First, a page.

Ultimately, how you react when your faith is questioned or slandered is up to you, and what seems best for you will depend on the specific circumstances and your own personality and beliefs. It’s important to remember that it’s okay to feel hurt or upset in these situations, but it’s also important to try to find a way to handle your feelings in accordance with your own values and beliefs. If you deal with your own feelings first you will be better equipped to give a reasoned response.
Now for the second question.
Is there an answer to people that compare Christianity to other strange religious views?
Someone will invariably argue that the Christian faith is no more reasonable than any other belief, Scientology, Jehovah’s Witness, Ancient Alien or name your unorthodox religious view.
The question that came to my mind was how do you argue what Bill said? I’ll be the first to admit that all the things we believe about Jesus and God would seem unbelievable in a vacuum. Who knows how we would view the miracles of Jesus if He performed them among us today? Some might claim Jesus was simply a magician like Chris Angel.
There are certainly some people who believe that Jesus was a magician or that the events described in the Bible were simply tricks or illusions. However, this view is not supported by the historical evidence or by the teachings and beliefs of the Christian faith. These things did not occur in a vacuum.
According to the Bible, Jesus performed miracles and healings as a way to demonstrate his divine power and authority. He also taught about the nature of God and the importance of living a life of faith and obedience. These actions and teachings are not consistent with those of a magician who is seeking to deceive or entertain through tricks and illusions.
It is important to approach any historical figure or event with an open mind and to carefully consider the evidence that is available. However, it is also important to be aware of the limitations of our knowledge and to be respectful of the beliefs and traditions of others. There are aspects of various religions that are true, good or helpful while probably not aligning with any orthodox views of the major religions of the world.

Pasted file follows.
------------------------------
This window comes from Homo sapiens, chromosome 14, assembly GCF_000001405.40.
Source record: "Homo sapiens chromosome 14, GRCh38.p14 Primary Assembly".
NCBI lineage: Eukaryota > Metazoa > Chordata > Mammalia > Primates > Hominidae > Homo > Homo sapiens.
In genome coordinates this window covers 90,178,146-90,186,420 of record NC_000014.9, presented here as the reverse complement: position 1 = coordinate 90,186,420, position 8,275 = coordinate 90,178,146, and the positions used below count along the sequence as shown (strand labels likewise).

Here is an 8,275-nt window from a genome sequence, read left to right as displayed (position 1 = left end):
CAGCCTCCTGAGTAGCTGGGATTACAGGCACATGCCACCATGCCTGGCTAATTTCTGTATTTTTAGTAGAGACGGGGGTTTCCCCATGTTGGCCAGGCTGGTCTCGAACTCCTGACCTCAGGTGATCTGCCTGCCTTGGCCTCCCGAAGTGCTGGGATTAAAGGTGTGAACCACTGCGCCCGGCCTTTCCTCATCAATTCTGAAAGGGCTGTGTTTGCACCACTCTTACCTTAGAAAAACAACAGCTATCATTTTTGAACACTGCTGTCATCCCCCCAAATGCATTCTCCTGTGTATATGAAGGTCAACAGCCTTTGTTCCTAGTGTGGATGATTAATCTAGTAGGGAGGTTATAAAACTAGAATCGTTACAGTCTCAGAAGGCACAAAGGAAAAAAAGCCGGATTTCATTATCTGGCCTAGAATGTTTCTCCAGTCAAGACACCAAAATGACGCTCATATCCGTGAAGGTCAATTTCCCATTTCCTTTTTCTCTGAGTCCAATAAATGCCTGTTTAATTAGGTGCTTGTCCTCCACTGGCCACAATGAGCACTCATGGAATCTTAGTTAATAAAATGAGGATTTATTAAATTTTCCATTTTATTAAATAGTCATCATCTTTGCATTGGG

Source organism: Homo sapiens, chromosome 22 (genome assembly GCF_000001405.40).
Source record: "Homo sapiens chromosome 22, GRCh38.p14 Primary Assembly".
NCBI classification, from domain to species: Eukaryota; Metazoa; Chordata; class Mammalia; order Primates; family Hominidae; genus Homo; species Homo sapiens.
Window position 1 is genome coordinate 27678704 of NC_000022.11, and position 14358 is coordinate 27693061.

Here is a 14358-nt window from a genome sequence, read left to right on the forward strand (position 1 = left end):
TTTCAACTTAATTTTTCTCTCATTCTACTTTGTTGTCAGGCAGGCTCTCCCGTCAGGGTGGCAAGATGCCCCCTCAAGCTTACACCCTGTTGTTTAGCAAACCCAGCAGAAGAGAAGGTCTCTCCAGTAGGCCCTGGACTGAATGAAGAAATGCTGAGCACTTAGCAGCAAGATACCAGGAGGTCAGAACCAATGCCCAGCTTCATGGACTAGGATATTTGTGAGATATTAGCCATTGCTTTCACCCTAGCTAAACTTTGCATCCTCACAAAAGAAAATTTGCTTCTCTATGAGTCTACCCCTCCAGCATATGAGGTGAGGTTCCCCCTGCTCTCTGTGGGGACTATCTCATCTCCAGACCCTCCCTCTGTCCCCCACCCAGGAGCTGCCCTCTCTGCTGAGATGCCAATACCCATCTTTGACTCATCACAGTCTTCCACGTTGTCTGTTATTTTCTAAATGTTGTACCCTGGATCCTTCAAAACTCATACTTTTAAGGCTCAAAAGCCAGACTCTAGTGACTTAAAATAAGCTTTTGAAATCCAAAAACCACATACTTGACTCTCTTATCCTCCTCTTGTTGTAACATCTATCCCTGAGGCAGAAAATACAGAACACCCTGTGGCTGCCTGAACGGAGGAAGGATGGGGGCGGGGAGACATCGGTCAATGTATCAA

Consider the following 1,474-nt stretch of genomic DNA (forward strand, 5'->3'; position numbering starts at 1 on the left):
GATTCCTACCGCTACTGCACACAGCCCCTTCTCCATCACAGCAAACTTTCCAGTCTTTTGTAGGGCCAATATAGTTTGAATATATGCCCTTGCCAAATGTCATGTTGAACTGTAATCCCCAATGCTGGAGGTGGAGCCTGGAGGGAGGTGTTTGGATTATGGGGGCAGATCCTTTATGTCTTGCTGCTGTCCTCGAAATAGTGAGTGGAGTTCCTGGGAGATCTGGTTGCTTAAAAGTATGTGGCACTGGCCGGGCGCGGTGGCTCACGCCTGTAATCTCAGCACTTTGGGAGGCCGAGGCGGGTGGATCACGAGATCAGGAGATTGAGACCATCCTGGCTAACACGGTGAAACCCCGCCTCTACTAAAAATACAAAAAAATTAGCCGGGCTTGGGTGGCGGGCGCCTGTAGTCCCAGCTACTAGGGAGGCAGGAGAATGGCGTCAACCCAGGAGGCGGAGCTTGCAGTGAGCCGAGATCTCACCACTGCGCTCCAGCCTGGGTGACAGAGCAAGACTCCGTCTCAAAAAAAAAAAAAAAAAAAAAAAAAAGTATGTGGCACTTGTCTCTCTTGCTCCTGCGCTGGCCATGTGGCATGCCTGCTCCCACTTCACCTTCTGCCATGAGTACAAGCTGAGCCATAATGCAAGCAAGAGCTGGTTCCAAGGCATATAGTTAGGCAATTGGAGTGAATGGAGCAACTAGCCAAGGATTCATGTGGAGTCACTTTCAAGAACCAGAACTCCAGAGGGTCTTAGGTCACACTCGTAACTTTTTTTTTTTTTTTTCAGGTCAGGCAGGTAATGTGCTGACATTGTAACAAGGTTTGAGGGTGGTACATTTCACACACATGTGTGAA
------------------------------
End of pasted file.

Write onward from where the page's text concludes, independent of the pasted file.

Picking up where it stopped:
It is possible for two things to be true at the same time. This is known as being “simultaneously true,” and it means that both statements can be accepted as true without contradiction. For example, it can be true that a person is both tall and short at the same time, depending on how the statements are understood. A person might be tall compared to some people (children) and short compared to others (basketball players), so both statements can be true at the same time.
There are many situations in which two things can be simultaneously true. It is important to carefully consider the context and the specific meanings of the statements in order to understand whether or not they can both be true at the same time. First, it can seem things are all equal when it comes to various belief systems. Second, it is easy to ignore the unequal differences. Those two things are absolutely true. They are not diametrically opposed.
However, a modern-day religion fabricated by a science fiction author is not equal to the religion that is supported by a series of books (66 in the Protestant Bible)) written over 2,000 years by more than 40 different authors. One man, L. Ron Hubbard, or any other cult leader would have found it much easier to teach a new world/religious view than 44 men over a period of more than 2,000 years. For that reason alone I find Christianity to be compelling. It cannot be compared to something even as large as Islam, a one-man show of sorts, let alone Scientology or Ancient Aliens.
This discourse may not settle it for you. I am simply writing out how I personally process the argument that all belief is equal. Feel free to share your thoughts in the comments below.